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What is the role of the supernatural in Shakespeare's A Midsummer Night's Dream?

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mudasirnazeer | Student, Undergraduate | eNotes Newbie

Posted September 11, 2012 at 4:42 AM via web

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What is the role of the supernatural in Shakespeare's A Midsummer Night's Dream?

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Tamara K. H. | Middle School Teacher | (Level 1) Educator Emeritus

Posted July 16, 2013 at 1:36 AM (Answer #1)

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The supernatural in A Midsummer Night's Dream is mostly represented by the fairies. In addition, the most dominant theme in the play is illusions. More specifically, most of the Athenian characters have their own illusions and while in the woods they become disillusioned, but their illusions are also restored. It is due to the fairies' conduct that the Athenians become disillusioned, but the fairies also restore their illusions. Hence, one role of the supernatural in the play is to point out that the nature of mankind is to be guided by illusions as well as to nurture those illusions.

While even the mechanicals have their own important illusions, all four of the Athenian lovers are also proven to be guided by illusions. Hermia and Lysander run from Athens into the woods because they are under the illusion they are in love and need to escape Athenian law condemning Hermia to death if she does not marry Demetrius. Demetrius even pursues her into the woods because he is under the illusion he is in love with her. However, all love is proven to be merely an illusion when Puck mixes up the lovers and uses a magical flower to make both Lysander and Demetrius now in love with Helena. Since both men switch so easily from loving Hermia to loving Helena, we can easily see that Shakespeare is portraying their love as being just an illusion. Essentially, through his mix-up, Puck has made the lovers become disillusioned about love. Mankind's ability to become both so easily guided by illusions and disillusioned is part of what makes mankind so foolish, which is best portrayed in Puck's famous lines, "Shall we their fond pageant see? / Lord, what fools these mortals be!" (III.ii.115-16).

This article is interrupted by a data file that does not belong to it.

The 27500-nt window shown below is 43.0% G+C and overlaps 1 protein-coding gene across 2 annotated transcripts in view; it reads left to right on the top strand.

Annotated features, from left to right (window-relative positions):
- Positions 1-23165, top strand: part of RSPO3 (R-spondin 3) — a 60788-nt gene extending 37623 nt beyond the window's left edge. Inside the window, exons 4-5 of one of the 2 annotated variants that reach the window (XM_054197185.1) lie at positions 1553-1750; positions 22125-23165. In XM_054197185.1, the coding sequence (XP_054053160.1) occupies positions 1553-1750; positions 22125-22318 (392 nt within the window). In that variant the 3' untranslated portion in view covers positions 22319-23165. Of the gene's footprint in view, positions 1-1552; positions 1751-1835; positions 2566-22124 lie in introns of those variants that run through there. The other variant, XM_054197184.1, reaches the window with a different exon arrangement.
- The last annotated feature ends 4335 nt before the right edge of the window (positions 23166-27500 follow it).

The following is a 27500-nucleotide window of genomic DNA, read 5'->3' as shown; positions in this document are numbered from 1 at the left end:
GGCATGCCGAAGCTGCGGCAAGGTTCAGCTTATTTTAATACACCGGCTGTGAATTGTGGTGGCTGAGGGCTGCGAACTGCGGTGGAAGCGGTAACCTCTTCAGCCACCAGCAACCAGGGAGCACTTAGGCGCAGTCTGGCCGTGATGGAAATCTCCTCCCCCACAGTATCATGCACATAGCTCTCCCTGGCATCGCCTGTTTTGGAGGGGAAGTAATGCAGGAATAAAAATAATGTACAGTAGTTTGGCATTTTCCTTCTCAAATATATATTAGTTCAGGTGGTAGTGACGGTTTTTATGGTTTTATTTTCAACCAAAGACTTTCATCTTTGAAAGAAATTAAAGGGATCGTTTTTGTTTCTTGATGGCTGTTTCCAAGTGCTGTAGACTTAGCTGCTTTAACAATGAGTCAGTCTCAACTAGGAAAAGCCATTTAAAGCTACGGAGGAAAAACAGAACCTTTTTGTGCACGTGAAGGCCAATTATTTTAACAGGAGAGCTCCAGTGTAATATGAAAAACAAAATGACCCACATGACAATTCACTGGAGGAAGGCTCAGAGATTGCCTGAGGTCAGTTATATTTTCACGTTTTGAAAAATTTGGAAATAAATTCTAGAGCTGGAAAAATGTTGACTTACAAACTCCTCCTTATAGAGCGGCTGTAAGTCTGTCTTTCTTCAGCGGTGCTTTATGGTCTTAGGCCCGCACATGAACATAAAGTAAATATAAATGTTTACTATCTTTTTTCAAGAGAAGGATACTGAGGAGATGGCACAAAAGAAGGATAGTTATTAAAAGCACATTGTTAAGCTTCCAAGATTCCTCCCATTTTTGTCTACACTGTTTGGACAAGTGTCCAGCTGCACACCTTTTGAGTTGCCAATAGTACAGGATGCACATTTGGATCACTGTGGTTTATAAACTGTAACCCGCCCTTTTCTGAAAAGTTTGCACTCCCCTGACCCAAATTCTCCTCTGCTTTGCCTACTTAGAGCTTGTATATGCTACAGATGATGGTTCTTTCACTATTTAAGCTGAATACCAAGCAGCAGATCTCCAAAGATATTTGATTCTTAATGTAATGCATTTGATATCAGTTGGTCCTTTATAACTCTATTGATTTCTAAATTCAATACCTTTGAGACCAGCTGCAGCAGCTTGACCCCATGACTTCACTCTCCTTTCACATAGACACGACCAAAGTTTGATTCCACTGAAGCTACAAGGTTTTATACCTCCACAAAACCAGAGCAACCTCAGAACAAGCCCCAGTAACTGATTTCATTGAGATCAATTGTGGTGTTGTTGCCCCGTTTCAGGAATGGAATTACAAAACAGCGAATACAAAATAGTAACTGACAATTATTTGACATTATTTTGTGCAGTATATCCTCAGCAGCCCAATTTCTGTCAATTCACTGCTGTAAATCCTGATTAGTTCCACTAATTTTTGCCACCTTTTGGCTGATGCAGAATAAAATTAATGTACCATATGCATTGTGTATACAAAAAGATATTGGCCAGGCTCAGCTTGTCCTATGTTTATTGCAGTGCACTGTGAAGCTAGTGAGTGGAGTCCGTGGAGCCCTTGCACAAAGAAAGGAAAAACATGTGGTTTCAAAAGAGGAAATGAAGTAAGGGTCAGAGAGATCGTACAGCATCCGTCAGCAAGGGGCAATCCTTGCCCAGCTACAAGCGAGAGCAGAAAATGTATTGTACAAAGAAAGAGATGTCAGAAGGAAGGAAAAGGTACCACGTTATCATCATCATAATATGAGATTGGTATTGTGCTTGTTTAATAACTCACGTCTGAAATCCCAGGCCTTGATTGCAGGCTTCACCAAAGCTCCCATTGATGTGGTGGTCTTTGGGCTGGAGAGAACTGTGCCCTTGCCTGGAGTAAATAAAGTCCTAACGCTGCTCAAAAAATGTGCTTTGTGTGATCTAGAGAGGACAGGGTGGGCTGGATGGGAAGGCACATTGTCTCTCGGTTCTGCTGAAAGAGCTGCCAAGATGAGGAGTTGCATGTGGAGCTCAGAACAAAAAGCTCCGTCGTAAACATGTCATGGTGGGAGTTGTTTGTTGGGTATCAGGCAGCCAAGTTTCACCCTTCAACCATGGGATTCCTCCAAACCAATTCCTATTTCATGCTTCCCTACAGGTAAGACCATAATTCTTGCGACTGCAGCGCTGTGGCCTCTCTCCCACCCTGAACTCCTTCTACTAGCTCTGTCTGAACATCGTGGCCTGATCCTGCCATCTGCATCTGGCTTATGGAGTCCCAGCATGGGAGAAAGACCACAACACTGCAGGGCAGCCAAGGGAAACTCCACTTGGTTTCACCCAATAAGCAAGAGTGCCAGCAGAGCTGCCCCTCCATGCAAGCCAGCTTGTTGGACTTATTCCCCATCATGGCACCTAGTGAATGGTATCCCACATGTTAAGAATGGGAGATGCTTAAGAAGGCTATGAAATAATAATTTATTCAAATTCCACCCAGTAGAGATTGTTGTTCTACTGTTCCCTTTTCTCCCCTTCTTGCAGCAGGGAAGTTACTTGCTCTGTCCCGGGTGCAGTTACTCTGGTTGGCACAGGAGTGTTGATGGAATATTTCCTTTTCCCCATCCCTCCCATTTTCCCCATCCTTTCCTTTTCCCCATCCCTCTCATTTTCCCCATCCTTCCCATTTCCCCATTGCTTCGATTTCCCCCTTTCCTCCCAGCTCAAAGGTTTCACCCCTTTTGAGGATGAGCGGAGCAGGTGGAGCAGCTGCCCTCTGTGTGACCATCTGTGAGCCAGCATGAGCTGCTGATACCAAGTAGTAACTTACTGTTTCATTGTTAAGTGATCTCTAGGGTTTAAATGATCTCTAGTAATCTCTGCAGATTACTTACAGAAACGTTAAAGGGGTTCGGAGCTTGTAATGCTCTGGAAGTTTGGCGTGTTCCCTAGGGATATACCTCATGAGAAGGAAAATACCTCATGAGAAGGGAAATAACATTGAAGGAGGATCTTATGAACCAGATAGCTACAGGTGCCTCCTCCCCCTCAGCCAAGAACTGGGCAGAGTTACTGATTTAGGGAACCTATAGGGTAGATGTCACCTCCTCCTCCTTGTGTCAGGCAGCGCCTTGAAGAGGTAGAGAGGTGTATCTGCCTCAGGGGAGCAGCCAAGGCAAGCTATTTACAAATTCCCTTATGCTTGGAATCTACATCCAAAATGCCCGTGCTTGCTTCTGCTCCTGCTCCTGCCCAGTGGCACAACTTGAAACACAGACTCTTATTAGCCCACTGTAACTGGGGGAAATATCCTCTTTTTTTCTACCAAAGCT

However, the couples do not remain disillusioned. Instead, Puck, upon Oberon's command, rights his wrongs and pairs Demetrius back with Helena, whom he was engaged to before he started pursuing Hermia, and Lysander back with Hermia, showing us that the role of the supernatural in the play is not just to expose mankind's absurdities but also to nourish mankind's illusions.

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